When does user involvement in service planning happen?
  • When users, carers and the public influence how an organisation:
    • makes new plans for an existing service to improve or expand it, and
    • decides how to monitor and evaluate it,

OR

    • plans a new service or project, and
    • works out how to monitor and evaluate it

1C

a model for service planning and improvement

ASSESS

Where are we at now?

REVIEW

Did we get there?

GOALS

Where do we want to go?

ACTION

Take action - go there!

INDICATORS

How will we know we got there?

Planning, action and review cycle

ACTION STEPS

What do we do to get there?

A model for service planning and improvement

Based on Consumer Focus Collaboration (2000, p.6)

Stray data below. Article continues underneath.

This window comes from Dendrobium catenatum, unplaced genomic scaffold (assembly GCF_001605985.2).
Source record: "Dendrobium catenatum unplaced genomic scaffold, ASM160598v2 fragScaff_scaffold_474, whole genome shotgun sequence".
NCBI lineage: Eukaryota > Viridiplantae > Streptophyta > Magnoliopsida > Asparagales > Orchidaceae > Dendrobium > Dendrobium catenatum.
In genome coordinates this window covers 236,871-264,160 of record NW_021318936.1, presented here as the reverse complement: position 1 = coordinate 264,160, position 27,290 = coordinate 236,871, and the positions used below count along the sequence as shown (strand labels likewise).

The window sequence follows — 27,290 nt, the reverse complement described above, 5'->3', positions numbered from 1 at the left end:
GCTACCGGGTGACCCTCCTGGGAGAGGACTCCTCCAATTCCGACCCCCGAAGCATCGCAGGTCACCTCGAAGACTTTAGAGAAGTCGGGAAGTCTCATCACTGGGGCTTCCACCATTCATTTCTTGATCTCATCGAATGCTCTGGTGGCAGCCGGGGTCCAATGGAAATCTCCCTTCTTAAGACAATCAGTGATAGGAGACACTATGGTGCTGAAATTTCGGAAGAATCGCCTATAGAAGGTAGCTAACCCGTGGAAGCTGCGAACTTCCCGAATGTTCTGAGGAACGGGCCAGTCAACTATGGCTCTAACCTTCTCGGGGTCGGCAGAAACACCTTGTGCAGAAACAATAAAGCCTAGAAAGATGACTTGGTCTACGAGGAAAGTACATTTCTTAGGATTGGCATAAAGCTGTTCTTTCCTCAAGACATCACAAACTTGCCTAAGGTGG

1D

steps 1 and 2

ASSESS

Where are we at now?

GOALS

Where do we want to go?

Steps 1 and 2
  • Assess the current situation that is the focus of the planning:
    • What are the main issues?
    • What is needed and why?
    • What resources ($, people, buildings, etc) do you have to work with?
  • Identify what goals you have for the situation:
    • What do you want to achieve?
    • Why is this important?

1E

steps 3 and 4

INDICATORS

How will we know we got there?

ACTION STEPS

What do we do to get there?

Steps 3 and 4
  • Decide what indicators will let you know that you have been successful at reaching your goal:
    • What would you see, hear or experience?
    • What would others see, hear or experience?
  • Develop steps you must put into action so you can reach the goals:
    • What are the smaller actions to take that combined together get you to the goal?

1F

steps 5 and 6